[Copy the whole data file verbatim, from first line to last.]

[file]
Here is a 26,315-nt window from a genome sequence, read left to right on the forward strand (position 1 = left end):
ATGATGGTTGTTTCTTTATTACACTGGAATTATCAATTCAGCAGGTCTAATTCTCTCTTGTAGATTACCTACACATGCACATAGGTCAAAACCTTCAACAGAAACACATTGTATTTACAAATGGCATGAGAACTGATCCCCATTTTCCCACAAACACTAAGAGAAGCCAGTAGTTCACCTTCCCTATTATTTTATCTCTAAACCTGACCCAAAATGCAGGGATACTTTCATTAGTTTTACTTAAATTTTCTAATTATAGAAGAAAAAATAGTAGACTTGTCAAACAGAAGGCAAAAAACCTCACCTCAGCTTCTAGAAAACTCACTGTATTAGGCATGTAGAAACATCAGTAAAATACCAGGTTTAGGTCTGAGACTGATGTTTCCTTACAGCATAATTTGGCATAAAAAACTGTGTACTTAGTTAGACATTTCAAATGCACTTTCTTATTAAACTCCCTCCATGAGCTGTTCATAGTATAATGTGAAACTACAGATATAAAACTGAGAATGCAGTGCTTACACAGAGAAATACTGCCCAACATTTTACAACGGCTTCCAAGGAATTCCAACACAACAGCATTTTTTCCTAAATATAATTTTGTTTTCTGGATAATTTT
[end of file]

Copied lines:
Here is a 26,315-nt window from a genome sequence, read left to right on the forward strand (position 1 = left end):
ATGATGGTTGTTTCTTTATTACACTGGAATTATCAATTCAGCAGGTCTAATTCTCTCTTGTAGATTACCTACACATGCACATAGGTCAAAACCTTCAACAGAAACACATTGTATTTACAAATGGCATGAGAACTGATCCCCATTTTCCCACAAACACTAAGAGAAGCCAGTAGTTCACCTTCCCTATTATTTTATCTCTAAACCTGACCCAAAATGCAGGGATACTTTCATTAGTTTTACTTAAATTTTCTAATTATAGAAGAAAAAATAGTAGACTTGTCAAACAGAAGGCAAAAAACCTCACCTCAGCTTCTAGAAAACTCACTGTATTAGGCATGTAGAAACATCAGTAAAATACCAGGTTTAGGTCTGAGACTGATGTTTCCTTACAGCATAATTTGGCATAAAAAACTGTGTACTTAGTTAGACATTTCAAATGCACTTTCTTATTAAACTCCCTCCATGAGCTGTTCATAGTATAATGTGAAACTACAGATATAAAACTGAGAATGCAGTGCTTACACAGAGAAATACTGCCCAACATTTTACAACGGCTTCCAAGGAATTCCAACACAACAGCATTTTTTCCTAAATATAATTTTGTTTTCTGGATAATTTT